Who doesn\’t love the circus? At The John and Mable Ringling Museum of Art (www.ringling.org) in Sarasota, Florida, you\’ll see the genius behind “the greatest show on earth.”

John Ringling was not only a circus entrepreneur, but also an art
collector and financier whose estate now includes the Museum of Art,
Circus Museum, and Ca d\’Zan mansion, all located on 66 acres
overlooking the sparkling Sarasota Bay.

Ringling\’s art collection, which included paintings by Peter Paul
Rubens, Velazquez, Poussin, Van Dyck, and other Baroque masters, was
left to the people of the State of Florida in 1936. The collection has
since been expanded to include American art, antiquities from Cypress,
Asian ceramics, drawings, photographs, sculpture, and contemporary art.
The Circus Museum was added in 1948, to honor Ringling\’s career as the
circus tycoon who united the Ringling Brothers and Barnum & Bailey
circuses in 1907. And the beautiful Venetian Gothic mansion, Ca d\’Zan
(old Italian for “house of John”), which was built between 1924 and
1926 for $1.5 million, offers visitors a glimpse into the wealth and
opulent tastes of its owners. Mable Ringling became enchanted with
Venetian buildings on the couple\’s many travels and personally
collected sketches and photos to incorporate into the design of the
house. What was once the Ringlings\’ winter home has now been completely
restored and includes many of the couple\’s personal possessions on
display in the 32 rooms, six guestrooms, and 15 bathrooms. (When you\’re
in the ballroom, don\’t forget to look up so you won\’t miss the murals
representing the most popular dances of the time.)

While a visit to Ca d\’Zan and the Art Museum are well worth the time
(as an interior design/architecture writer, I was especially taken with
the mansion, which included an informative guided tour), it\’s the
Circus Museum that will probably tickle your fancy the most (especially
if you have children in tow). In 1952, the Academy Award for Best
Picture was given to the film “The Greatest Show on Earth,” which is
still considered the greatest of all circus films. The movie, released
in 1951, used actual footage taken of the Ringling Bros. and Barnum
& Bailey Circus on the road and in Sarasota at its winter quarters.
Inside the Circus Museum you\’ll see not only photographs of the filming
and model trains created by Paramount Studios for the train crash scene
in the movie, but also vintage circus posters, an exhibition on the
history of the American circus, videos and interactive displays, and
the Howard Bros. Circus, the largest miniature circus in the world,
built to scale and including 55 railroad cars, 8 circus tents, 130
circus wagons, a 200-animal menagerie, and 1,500 artists and
workers—all an authentic replica of Ringling Bros. and Barnum &
Bailey Circus during the late 1930s. (For those who have their own
circus fantasies, sign up for a class at the Flying Trapeze Academy
& The Flying Fantasy Circus.)

Of course, you can\’t visit the Sarasota area and ignore the beaches;
located along Southwest Florida\’s Gulf Coast, Sarasota is situated
between Tampa and Ft. Myers and is comprised of a string of eight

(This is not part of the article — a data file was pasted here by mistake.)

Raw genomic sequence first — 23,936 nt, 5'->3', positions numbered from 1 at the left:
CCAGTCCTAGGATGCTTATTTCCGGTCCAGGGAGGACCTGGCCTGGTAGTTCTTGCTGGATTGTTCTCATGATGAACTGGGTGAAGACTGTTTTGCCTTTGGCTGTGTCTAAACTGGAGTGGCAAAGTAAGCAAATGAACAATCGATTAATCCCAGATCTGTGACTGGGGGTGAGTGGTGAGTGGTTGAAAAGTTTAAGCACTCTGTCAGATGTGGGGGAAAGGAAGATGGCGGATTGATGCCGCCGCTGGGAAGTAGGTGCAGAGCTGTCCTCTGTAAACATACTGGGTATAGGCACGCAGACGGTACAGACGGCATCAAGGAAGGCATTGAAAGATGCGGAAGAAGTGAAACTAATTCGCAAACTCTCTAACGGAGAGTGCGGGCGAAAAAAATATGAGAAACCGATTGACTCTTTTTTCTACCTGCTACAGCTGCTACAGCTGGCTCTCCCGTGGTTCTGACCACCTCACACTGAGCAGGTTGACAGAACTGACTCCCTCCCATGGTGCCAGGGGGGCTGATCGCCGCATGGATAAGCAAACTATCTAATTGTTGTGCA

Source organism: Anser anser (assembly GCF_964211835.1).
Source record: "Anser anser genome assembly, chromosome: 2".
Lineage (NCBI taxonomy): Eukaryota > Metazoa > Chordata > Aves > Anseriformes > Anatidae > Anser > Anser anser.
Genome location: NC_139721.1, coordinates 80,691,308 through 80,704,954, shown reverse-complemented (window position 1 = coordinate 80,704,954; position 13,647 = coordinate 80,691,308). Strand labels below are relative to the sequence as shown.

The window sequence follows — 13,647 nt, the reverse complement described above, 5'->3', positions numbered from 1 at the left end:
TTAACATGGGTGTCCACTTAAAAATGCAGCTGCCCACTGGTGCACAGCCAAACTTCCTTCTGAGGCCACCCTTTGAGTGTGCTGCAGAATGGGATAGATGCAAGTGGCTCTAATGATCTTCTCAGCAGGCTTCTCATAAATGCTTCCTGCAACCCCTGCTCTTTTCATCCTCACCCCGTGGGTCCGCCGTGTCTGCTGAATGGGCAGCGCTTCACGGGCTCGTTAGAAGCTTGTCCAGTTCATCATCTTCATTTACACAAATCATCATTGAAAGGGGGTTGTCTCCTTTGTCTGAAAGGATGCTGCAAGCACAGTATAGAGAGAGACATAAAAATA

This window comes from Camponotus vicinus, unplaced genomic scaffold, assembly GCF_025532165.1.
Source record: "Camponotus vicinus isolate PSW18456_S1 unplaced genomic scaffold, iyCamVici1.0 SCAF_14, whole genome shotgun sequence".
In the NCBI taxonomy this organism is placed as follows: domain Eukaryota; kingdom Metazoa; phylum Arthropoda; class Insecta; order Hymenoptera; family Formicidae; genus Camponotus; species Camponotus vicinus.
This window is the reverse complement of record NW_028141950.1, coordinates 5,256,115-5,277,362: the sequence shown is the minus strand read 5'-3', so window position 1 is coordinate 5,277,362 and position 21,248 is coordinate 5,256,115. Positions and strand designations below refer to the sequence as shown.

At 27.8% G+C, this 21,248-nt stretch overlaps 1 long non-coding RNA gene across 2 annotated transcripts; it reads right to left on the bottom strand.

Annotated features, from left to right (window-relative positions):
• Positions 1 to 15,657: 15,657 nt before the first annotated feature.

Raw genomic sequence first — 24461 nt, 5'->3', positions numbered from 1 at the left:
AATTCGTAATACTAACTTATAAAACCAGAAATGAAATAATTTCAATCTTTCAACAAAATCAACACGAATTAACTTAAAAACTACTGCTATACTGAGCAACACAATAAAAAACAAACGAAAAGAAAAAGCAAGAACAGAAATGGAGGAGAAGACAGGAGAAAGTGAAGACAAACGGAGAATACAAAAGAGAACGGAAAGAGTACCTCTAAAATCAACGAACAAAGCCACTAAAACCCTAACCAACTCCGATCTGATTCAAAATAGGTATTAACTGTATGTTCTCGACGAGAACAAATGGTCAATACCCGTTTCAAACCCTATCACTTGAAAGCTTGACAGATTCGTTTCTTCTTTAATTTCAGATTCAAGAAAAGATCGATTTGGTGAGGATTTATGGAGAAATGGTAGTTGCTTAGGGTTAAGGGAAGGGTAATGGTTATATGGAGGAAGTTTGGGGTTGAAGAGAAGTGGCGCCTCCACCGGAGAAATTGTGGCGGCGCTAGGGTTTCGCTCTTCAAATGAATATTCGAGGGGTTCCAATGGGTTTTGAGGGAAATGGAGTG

islands—Sarasota, Longboat Key, Lido Key, St. Armands Key, Manasota
Key, Siesta Key, Casey Key, Englewood, Nokomis, North Port, Osprey, and
Venice.

Sarasota\’s reputation as a beachlovers\’ paradise is well-deserved. On
Siesta Key, for example, you\’ll find the baby powder-white sands of
Siesta Key Beach, Crescent Beach, and Turtle Beach. It\’s no wonder that
the area is consistently recognized as one of the best beach
destinations in the country. And there\’s still yet more to do in
Sarasota, some of her other attractions including:

• Marie Selby Botanical Gardens, www.selby.org, a world orchid center with more than 20,000 exotic tropical plants on Sarasota\’s downtown waterfront.
• Mote Aquarium, www.mote.org, with a shark habitat, manatee and sea turtle exhibits, stingray touch pool, and a new high-tech cinema.
• Sarasota Jungle Gardens, www.sarasotajunglegardens.com, the city\’s oldest attraction with bird and reptile shows and a kiddie jungle.
• Asolo Theater Company, www.asolo.org, performing a repertory of classics and new works at the Florida State University Center for the Performing Arts.

And for a relaxing afternoon or evening, visit charming St. Armands
Circle on St. Armands Key, where you can enjoy dining al fresco and
then browse the many upscale shops (there are enough ice cream stores
though to keep the little ones busy while you\’re window shopping). Free
jazz concerts are held on Friday evenings.

If You Go
Air Tran (www.airtran.com)
offers affordable flights and you can also upgrade to business class
for not much more money—why not spring for the added comfort!

For more information on Sarasota and her attractions, visit See Sarasota, www.SEE-Sarasota.com.

Carol Sorgen is a nationally recognized writer, editor, and public relations consultant. Her articles—on subjects as diverse as travel, health care, education, architecture, interior design, the arts, and business—appear in both print and on-line publications including The Washington Post, DC Style, Resort Living, The Baltimore Sun, European Homes & Gardens, Decorating Spaces, Chesapeake Home, WebMD, Baltimore Jewish Times and Washington Jewish Week…to name just a few.